Shining a spotlight on collaborative and innovative ways to help you achieve better health outcomes for older adults across the continuum.
Coach's Tip - Spreading awareness is a simple, powerful tool that saves lives - no QI project required!
After learning about delirium from our Delirium Toolkit, a Personal Support Worker (PSW) was able to spot signs of delirium in an older adult and alert a family member to seek medical attention. Delirium was confirmed and treatment provided.
Delirium is a preventable medical emergency which occurs in all care settings and can lead to dire consequences, including cognitive and functional decline, and even increased risk of death, yet many care providers do not know how to prevent or recognize it!
Our QI coaches share bright ideas to support the "sfCare Collaborative" - people who are working to improve the care of frail older adults, and who want to learn from and inspire others. If you are reading this newsletter, you are part of the collaborative! To share tools and experiences or ask for advice from others in the collaborative, including our QI coaches, join the sfCare Forum.
March 29, 12-1pm
Development of the Patient Experience Survey for Specialized Geriatric Services (SGS) in Ontario, by Ronaye Gilsenan, MA, Rhonda Schwartz, MA, Iris Gutmanis, PhD
The Regional Geriatric Programs of Ontario has developed, tested and validated an evidenced-informed core set of survey items for measuring patient experience in SGS. The survey is the first standardized measurement tool focused on the care of older adults accessing SGS. This webinar will focus on the process used to develop the survey and identify specific steps for implementation. Click here for more information or to register.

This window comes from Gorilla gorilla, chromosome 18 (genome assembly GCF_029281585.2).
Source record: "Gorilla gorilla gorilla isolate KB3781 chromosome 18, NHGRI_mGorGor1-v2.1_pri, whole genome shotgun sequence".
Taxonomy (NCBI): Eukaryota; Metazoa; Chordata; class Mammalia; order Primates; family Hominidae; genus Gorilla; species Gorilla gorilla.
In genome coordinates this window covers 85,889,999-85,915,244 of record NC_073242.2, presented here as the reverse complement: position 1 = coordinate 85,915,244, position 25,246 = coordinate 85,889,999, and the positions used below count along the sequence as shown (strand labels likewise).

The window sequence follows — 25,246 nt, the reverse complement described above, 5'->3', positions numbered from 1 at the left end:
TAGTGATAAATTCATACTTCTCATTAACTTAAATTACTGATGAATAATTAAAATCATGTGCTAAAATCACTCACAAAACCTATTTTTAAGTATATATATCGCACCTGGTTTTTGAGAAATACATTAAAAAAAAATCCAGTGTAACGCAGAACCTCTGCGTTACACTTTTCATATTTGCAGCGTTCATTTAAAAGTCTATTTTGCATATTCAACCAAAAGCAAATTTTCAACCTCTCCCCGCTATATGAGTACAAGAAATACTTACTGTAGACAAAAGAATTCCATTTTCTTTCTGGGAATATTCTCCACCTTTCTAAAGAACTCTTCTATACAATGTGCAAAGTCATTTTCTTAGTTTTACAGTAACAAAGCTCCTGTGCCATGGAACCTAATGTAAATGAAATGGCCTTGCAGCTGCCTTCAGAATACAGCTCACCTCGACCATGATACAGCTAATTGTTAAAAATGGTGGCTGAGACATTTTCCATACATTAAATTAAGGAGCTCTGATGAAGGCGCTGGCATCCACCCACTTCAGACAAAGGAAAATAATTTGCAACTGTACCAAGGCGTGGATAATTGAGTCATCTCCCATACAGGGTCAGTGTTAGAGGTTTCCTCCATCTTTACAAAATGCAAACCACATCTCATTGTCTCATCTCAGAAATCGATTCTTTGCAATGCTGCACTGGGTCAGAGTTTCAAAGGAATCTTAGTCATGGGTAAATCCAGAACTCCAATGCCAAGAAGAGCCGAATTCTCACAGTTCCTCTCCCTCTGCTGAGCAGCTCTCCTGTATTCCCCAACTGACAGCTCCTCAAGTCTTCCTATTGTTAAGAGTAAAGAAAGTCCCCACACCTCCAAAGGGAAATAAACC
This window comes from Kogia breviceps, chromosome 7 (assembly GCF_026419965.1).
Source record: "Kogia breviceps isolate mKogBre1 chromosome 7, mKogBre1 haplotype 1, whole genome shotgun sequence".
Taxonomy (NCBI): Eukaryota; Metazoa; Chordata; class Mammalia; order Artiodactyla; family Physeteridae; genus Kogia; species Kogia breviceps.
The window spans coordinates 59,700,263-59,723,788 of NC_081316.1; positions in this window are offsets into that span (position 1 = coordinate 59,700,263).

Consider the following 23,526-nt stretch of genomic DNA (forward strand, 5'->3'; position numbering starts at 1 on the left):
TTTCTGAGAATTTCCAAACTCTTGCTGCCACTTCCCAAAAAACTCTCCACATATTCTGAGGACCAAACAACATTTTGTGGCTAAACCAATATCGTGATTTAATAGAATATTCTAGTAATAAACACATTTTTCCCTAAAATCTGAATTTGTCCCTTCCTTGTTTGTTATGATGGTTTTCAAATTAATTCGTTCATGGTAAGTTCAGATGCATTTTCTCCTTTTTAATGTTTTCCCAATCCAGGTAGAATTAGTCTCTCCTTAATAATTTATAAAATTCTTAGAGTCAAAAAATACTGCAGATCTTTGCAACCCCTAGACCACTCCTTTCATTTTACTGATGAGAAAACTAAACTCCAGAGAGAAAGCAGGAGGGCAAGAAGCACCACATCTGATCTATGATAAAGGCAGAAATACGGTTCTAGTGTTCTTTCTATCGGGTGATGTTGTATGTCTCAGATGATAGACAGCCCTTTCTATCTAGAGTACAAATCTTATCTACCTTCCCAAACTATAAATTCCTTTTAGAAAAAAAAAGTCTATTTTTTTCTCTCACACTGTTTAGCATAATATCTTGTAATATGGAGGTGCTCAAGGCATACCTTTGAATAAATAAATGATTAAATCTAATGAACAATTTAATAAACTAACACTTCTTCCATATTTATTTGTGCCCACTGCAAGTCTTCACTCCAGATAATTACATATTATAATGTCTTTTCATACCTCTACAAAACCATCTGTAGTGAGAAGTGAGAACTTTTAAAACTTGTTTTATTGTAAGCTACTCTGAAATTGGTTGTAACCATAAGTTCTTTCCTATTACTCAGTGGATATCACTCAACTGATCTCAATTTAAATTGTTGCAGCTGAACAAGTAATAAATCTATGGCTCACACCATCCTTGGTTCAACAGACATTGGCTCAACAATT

Our free, monthly webinar series provides an excellent opportunity to learn from and engage with local and international subject matter experts and the sfCare Collaborative on topics that support better care for frail older adults. Click here to see past webinars.
Chatham-Kent Health Alliance's (CKHA) new innovation grant
In quality improvement, it is important to respect the fact that "the people who do the work know how to improve the work". CKHA has put this concept into action by inviting all staff, physicians, volunteers, and patient advisors to submit their ideas on how to improve patient care, and providing one-time funding for the idea of $1,000 or $10,000. Among the winning $1,000 entries was an evidence-based innovation to prevent delirium in critical care. The winning projects will be rolled out by the end of March!
Click here to read more about CKHA's innovation grant.